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Submission + - How does a self-driving car even know if it is on a road? (thestack.com)

An anonymous reader writes: Before a self-driving car can consider the problem of identifying obstacles, it first has to be sure that it is even on a road. In the potential absence of GPS and network-based services, an Advanced Driver Assistance System (ADAS) either needs tagged information to help define the limits of the road area — and this may not be current enough to address diversions and other anomalies — or else local access to the kind of Convolutional Neural Network which is improbable for autonomous commercial vehicles. A new paper [http://arxiv.org/pdf/1509.01122v1] seeks to address the current shortcomings of road-identification by providing context to areas of doubt in incoming images from the driver's point of view.

Submission + - Ask Slashdot: Storing family videos and pictures for posterity? 2

jalvarez13 writes: I'm in my early 40's and I will become a dad in less than a month. Until now I've been quite happy with a Canon Powershot S110 for taking pictures and video, but now I'm thinking in longer terms. If some of you have already thought or done something about this, what did you consider when buying photo/video equipment? I guess there are important decisions you made about to image quality, file formats, storage type, organising and labelling software, etc.

I'm also wondering if there are any other technologies (stereoscopic cameras?) that I haven't thought about and may be interesting to look at.

Submission + - Cops must get warrant for Stingray Use (npr.org)

Earthquake Retrofit writes: The NPR website has an interesting story that the Justice Department says it will beef up legal requirements for using cell-site simulators. It includes a rare picture of the device and refers to them as dirt boxes.

Submission + - Ada and Her Legacy

nightcats writes: Nature has an extensive piece on the legacy of the "enchantress of abstraction," the extraordinary Victorian-era computer pioneer Ada Lovelace, daughter of the poet Lord Byron. Her monograph on the Babbage machine was described by Babbage himself as a creation of...

“that Enchantress who has thrown her magical spell around the most abstract of Sciences and has grasped it with a force that few masculine intellects (in our own country at least) could have exerted over it”

Ada's remarkable merging of intellect and intuition — her capacity to analyze and capture the conceptual and functional foundations of the Babbage machine — is summarized with a historical context which reveals the precocious modernity of her scientific mind:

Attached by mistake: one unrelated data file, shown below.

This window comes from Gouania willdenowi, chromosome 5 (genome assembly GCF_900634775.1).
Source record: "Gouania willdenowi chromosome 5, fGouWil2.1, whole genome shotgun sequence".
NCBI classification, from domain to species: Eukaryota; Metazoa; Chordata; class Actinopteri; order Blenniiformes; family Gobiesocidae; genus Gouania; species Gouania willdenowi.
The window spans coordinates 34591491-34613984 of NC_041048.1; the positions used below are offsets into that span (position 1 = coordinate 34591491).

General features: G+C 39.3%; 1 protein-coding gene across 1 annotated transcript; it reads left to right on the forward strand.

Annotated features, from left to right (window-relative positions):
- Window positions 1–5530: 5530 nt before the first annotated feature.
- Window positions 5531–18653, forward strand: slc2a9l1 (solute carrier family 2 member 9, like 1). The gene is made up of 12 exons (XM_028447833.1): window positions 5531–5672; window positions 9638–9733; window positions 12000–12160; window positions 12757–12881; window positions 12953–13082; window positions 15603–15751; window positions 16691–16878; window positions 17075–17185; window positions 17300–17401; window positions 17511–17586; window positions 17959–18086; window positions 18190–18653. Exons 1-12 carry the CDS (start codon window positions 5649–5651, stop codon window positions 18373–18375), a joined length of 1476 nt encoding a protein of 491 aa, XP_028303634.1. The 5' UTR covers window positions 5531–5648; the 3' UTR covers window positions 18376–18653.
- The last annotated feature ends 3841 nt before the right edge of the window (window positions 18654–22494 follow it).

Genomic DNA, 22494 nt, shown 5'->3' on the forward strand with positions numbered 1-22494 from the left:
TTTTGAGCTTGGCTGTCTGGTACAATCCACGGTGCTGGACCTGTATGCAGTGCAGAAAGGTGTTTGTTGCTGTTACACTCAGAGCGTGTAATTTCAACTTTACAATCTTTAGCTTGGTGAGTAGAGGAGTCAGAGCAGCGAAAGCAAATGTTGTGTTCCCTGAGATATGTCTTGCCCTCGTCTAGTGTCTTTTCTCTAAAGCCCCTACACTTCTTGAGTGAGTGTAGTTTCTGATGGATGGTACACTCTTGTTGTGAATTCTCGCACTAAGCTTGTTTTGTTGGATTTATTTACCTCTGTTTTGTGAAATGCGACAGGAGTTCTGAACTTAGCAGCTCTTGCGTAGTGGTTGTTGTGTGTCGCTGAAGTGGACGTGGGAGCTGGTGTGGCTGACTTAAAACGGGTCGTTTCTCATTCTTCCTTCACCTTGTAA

By 1841 Lovelace was developing a concept of “Poetical Science”, in which scientific logic would be driven by imagination, “the Discovering faculty, pre-eminently. It is that which penetrates into the unseen worlds around us, the worlds of Science.” She saw mathematics metaphysically, as “the language of the unseen relations between things”; but added that to apply it, “we must be able to fully appreciate, to feel, to seize, the unseen, the unconscious”. She also saw that Babbage's mathematics needed more imaginative presentation.

Submission + - Another Neurodegenerative Disease Linked To A Prion (acs.org)

MTorrice writes: A new study concludes that a brain protein causes the rare, Parkinson’s-like disease called multiple systems atrophy (MSA) by acting like a prion, the misbehaving type of protein infamously linked to mad cow disease. The researchers say the results are the most definitive demonstration to date that proteins involved in many neurodegenerative disorders, such as Alzheimer’s and Parkinson’s, exhibit prionlike behavior: They can misfold into shapes that then coax others to do the same, leading to protein aggregation that forms neurotoxic clumps. If these other diseases are caused by prionlike proteins, then scientists could develop treatments that slow or stop disease progression by designing molecules that block prion propagation.

Submission + - NASA to 'lasso' a comet to hitchhike across the solar system

evilviper writes: Traveling around space can be hard and require a lot of fuel, which is part of the reason NASA has a spacecraft concept that would hitch a free ride on one of the many comets and asteroids speeding around our solar system at 22,000 miles per hour (on the slow end). Comet Hitchhiker, developed at NASA's Jet Propulsion Laboratory, would feature a reusable tether system to replace the need for propellant for entering orbit and landing on objects.

The spacecraft would first cast an extendable tether toward the object and attach itself using a harpoon attached to the tether. Next, it would reel out the tether while applying a brake that harvests energy while the spacecraft accelerates. This allows Comet Hitchhiker to accelerate and slowly match the speed of its ride, and keeping that slight tension on the line harvests energy that is stored on-board for later use, reeling itself down to the surface of the comet or asteroid. A comet hitchhiker spacecraft can obtain up to ~10 km/s of delta-V by using a carbon nanotube (CNT) tether, reaching the current orbital distance of Pluto (32.6 AU) in just 5.6 years.

Unfortunately rocket scientists apparently don't read the opinions of Anonymous Cowards on the internet, or else they'd know from discussions last year that it simply won't work. It seems that the idea defies "basic orbital mechanics" and "makes no sense".

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